In collaboration with Bioversity International, European Commission International Cooperation and Development, Italy, Syngenta, United Nations System Standing Committee on Nutrition.
11 October | 14:30-15:00 CET | Sheikh Zayed Centre, Atrium (ground floor)
You are warmly invited to join us for this book launch event.
Mainstreaming Agrobiodiversity in Sustainable Food Systems: Scientific Foundations for an Agrobiodiversity Index showcases decades of evidence on how agrobiodiversity is essential for sustainable food systems, contributing to nutritious, healthy diets and sustainable, multifunctional landscapes.
The book outlines the role of agrobiodiversity in four interconnected dimensions:
This 30 minute fast-paced event will introduce a short overview of the book followed by 3 minute speed talks, outlining why agricultural biodiversity matters for nutrition, food production systems and sustainable development.
Don't be late! A limited number of printed copies of the book will be distributed at the event, on a first come, first served basis.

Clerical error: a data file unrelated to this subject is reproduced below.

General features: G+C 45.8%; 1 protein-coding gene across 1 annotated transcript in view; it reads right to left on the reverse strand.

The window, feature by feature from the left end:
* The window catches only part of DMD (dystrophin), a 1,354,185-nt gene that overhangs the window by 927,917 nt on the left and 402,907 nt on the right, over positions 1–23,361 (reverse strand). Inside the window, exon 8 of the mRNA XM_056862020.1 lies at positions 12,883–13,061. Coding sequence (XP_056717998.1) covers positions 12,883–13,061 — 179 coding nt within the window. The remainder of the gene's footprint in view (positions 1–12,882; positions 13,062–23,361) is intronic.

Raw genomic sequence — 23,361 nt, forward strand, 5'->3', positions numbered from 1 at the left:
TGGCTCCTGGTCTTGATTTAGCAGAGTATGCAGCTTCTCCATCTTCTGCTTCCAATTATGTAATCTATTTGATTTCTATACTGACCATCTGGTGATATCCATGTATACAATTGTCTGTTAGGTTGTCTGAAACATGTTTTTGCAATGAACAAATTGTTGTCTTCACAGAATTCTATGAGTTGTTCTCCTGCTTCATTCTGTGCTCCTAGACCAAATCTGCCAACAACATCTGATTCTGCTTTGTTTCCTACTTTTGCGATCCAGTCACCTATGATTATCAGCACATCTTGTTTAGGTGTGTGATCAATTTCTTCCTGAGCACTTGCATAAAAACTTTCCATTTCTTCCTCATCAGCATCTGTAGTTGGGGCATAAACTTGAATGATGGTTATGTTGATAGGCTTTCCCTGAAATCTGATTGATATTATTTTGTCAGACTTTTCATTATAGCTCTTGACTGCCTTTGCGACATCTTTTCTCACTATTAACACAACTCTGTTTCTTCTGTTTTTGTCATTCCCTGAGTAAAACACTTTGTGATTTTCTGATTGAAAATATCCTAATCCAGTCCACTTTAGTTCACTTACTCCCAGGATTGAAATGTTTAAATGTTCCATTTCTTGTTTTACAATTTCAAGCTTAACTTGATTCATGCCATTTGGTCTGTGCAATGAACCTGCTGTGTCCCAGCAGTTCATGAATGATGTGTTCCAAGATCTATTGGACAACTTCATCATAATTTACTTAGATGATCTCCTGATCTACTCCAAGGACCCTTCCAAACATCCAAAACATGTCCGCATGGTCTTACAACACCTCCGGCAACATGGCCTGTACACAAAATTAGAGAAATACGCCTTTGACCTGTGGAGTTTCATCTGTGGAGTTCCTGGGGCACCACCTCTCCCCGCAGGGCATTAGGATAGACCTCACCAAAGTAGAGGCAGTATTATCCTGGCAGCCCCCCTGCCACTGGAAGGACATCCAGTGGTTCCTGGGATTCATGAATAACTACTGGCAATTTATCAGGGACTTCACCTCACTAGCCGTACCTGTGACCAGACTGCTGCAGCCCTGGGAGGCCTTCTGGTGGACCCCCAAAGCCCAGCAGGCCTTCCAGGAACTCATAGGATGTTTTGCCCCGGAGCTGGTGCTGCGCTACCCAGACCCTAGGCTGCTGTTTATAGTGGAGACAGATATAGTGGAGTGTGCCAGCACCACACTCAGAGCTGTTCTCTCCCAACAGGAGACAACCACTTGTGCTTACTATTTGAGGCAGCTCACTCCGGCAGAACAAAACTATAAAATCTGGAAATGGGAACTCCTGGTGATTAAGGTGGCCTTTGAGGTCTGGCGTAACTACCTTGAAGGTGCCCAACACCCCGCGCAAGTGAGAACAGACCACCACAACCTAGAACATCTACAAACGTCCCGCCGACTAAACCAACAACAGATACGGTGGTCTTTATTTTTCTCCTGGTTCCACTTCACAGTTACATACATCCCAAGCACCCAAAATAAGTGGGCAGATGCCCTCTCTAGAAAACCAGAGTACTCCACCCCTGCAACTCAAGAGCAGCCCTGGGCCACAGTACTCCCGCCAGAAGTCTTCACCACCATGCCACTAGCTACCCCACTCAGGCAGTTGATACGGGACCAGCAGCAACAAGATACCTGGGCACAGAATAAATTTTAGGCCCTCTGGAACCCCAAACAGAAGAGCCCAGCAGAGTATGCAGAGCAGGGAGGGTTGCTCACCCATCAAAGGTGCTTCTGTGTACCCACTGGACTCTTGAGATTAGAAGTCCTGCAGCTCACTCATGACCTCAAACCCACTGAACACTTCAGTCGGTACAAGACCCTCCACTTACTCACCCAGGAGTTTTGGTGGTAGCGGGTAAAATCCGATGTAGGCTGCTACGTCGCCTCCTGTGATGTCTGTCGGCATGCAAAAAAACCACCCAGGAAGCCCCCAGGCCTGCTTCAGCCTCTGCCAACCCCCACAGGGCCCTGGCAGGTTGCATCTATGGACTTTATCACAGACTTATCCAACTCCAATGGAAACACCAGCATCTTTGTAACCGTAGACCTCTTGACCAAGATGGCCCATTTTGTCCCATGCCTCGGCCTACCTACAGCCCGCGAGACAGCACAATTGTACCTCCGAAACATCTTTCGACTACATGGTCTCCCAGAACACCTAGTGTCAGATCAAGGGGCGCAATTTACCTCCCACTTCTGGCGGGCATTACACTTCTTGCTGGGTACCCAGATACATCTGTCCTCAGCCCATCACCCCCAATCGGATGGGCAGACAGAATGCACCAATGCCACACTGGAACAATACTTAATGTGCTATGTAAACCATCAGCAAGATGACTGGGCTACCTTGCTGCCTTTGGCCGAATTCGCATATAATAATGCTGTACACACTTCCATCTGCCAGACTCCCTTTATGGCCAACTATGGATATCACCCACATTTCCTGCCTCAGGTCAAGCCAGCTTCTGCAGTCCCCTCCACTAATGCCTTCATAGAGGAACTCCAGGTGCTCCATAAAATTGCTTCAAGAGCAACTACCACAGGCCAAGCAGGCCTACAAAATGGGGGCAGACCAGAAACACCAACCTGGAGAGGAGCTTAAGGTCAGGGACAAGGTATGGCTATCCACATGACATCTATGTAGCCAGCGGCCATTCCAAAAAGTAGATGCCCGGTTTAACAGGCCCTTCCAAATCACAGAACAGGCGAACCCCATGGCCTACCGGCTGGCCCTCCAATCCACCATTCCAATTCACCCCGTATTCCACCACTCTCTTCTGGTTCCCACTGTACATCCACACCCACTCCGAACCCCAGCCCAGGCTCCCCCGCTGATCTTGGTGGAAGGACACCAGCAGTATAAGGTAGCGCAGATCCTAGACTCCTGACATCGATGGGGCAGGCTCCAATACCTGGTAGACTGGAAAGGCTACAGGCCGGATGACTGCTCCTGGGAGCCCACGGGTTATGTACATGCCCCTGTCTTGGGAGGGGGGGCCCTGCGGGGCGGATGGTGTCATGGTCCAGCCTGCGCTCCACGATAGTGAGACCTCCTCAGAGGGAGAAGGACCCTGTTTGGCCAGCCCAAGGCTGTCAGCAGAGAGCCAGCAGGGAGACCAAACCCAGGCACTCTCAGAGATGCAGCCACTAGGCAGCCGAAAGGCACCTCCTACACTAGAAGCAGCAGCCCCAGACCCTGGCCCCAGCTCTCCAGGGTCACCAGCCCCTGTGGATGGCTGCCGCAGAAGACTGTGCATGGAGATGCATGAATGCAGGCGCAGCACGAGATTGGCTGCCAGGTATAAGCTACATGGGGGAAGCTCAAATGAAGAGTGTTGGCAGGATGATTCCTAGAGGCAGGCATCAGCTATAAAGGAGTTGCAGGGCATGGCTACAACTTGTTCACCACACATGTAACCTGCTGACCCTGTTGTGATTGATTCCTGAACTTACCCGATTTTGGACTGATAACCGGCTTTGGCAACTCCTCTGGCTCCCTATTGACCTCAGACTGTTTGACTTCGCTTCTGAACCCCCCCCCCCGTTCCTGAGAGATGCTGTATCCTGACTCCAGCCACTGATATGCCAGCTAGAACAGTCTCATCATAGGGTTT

The book is officially launched on 26th September when it will be made available online.
Light refreshments will be served just before the event at the Tree of Knowledge - just next to the Atrium Doors by the Sheikh Zayed Centre, FAO Atrium. Look for the signs or come and visit us at our marketplace stand. This event will start and end punctually to respect the wider CFS44 programme of events.
This programme is still being finalized and is subject to change.
Read these short blogs written by Bioversity International scientists about the main issues discussed in Chapter 2, 3, 4 and 5.
By Gina Kennedy and Dietmar Stoian
Food biodiversity – the diversity of plants and animals and other organisms used for food, both cultivated and from the wild – can help address hunger, malnutrition and micronutrient deficiencies.
By Simon Attwood
There is a lot of biodiversity about, but what does it do for us? Used effectively, agricultural biodiversity can make our diets healthier, and agriculture more resilient and sustainable